• The FY2025 Annual Appropriations cycle is cranking up, and House funding tables may start appearing today. That said, it’s widely expected that the government will be operating under another Continuing Resolution (CR) by October, and the real question is how far that CR will extend. A CR keeping the government open past the election would be typical, but some are pushing for the stop-gap measure to push into next Spring to give a new administration an opportunity to impact FY2025 spending. On the other hand, those with experience in this scenario—nothing in Washington is really new except the people—know that burning the first 100 days of a new administration cleaning up last year’s mess is a missed opportunity. Also, a delayed CR means that stakeholders with funding caught up in this year’s bills might not actually see those funds until next summer. 


  • The Farm Bill, already extended from last year, expires on September 30. The Republican-led House agriculture committee approved a bill, the first sign of real progress. Democrat Debbie Stabenow, chair of the Senate committee, responded that “key parts of the House bill split the Farm Bill coalition in a way that makes it impossible to achieve the votes to become law.” She’s not the only one who thinks passage of a Farm Bill this year is a long shot. While any movement on this massive legislation is a positive step, expect another extension.   


  • Judicial Nominations. It’s not legislation, and that’s the point: as time winds down in the 118th Congress, Democrats will seize opportunities to confirm federal judges with lifetime appointments to the bench. It’s the best way to leave a lasting legacy in the event the Senate flips in 2025. Biden has already appointed 201 Article III judges, exceeding the pace set by his predecessor. (Ultimately, Trump appointed 234 confirmed judges in four years; Obama and Bush appointed 329 and 327, respectively, over eight.)


What will Matter Most in June?


The Supreme Court may take the most consequential action this summer when it opines on a legal doctrine known as Chevron Deference, a 40-year-old administrative law requirement that courts defer to a federal agency’s reasonable interpretation of an ambiguous statute. That sounds deceptively legalese, but it’s hugely important. Overturning Chevron would shift the balance of power from federal agencies to the courts and could have profound implications for those seeking to challenge the regulatory state on a wide range of issues. Oral arguments were held in January. Expect a major decision this month. 


Caught My Eye…

The House Committee on Oversight last week called Dr. Anthony Fauci to testify, a hearing that predictably spiraled into name calling and posturing. More compelling: a detailed op-ed in Sunday’s New York Times by Dr. Alina Chan, a molecular biologist and author, who writes in “Why the Pandemic Probably Started in a Wuhan Labthat the “pandemic could have been caused by any of hundreds of virus species, at any of tens of thousands of wildlife markets, in any of thousands of cities, and in any year. But it was a SARS-like coronavirus with a unique [protein feature] that emerged in Wuhan, less than two years after scientists, sometimes working under inadequate biosafety conditions, proposed collecting and creating viruses of that same design.” Congress should set aside the political theatrics that surround COVID-19 to better understand how the pandemic started—and what we can do to stop the next one.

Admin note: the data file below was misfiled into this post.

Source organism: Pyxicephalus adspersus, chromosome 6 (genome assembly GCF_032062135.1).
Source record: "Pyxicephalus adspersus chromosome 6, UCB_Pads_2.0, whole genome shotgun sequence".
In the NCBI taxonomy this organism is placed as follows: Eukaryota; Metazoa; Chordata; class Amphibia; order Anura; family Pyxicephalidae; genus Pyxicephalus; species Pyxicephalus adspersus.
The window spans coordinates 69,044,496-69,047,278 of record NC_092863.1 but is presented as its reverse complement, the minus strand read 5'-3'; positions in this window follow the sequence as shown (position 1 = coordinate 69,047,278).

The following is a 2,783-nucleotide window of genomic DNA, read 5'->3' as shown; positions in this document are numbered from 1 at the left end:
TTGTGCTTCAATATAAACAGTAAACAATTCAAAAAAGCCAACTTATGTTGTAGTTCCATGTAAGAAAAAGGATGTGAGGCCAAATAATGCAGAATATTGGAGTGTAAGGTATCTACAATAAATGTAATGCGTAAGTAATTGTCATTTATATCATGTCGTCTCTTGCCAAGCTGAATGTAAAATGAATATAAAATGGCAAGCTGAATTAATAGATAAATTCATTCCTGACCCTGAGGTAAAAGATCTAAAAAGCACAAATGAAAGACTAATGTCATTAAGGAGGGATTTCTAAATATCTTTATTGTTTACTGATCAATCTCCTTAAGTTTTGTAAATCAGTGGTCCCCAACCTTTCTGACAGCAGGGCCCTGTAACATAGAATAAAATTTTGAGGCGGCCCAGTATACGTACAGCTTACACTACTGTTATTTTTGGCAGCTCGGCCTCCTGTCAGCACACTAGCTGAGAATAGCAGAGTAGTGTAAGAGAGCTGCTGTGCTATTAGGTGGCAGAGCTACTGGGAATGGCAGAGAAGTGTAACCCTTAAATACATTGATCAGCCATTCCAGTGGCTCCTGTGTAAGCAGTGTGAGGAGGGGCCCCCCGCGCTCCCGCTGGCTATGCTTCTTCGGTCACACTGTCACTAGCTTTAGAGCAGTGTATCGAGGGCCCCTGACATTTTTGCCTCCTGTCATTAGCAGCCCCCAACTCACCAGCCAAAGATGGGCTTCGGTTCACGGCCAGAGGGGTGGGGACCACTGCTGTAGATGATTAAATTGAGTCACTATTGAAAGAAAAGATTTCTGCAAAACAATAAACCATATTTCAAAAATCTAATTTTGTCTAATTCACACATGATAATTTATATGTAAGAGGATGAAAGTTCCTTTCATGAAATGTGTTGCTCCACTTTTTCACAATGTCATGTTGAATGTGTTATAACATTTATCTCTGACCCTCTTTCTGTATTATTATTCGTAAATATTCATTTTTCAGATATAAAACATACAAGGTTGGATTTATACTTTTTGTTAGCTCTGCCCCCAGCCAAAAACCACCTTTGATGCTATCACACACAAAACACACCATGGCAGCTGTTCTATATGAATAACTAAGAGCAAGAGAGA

The Congressional Schedule 

After Congressional leaders truncated last week’s legislative activity to allow Members to attend the 80th Anniversary of D-Day in France, both the House and the Senate return to work today.  


  • In the House: consideration of the FY25 NDAA.


  • In the Senate: a vote on a nominee to the Federal Energy Regulatory Commission—a routine confirmation that might have been unanimously approved in the past but now requires the Senate’s full attention.  


Looking ahead… Next week, the House is in recess, but Senators are scheduled to be in Washington for a work week divided by the Juneteenth federal holiday. The following week of June 24 is flipped: the Senate is in recess, but the House will be voting. Both chambers are then dark for the July 4th break.


And… don’t forget to add few dates to your summer political calendar:  


  • The first Presidential debate between President Joe Biden and former President Donald Trump will take place on the very early date of June 27. CNN is hosting. 
  • Israeli Prime Minister Benjamin Netanyahu will address a joint session of Congress on July 24. The speech will be Netanyahu’s fourth before Congress and his most politically fraught.
  • The Republican National Convention will take place July 15 through July 18 in Milwaukee, WI. 
  • The August recess in Congress is scheduled from August 5 through September 6
  • The Democratic National Convention will take place August 19 through August 22 in Chicago, IL. 
  • The second Presidential debate, hosted by ABC, will take place on September 10—75 days after the first.  


Stephen E. Boyd is a Partner at Horizons Global Solutions. Previously, he served as a Senate-confirmed Assistant Attorney General at the U.S. Department of Justice, Chief of Staff for Alabama members in both the U.S. Senate and U.S. House of Representatives, and as a Communications Director of the Senate Committee on the Judiciary. He resides in the Washington, D.C. area. Opinions expressed herein are his own. Contact Stephen at [email protected] or via X at @SEBOYD79 or via LinkedIn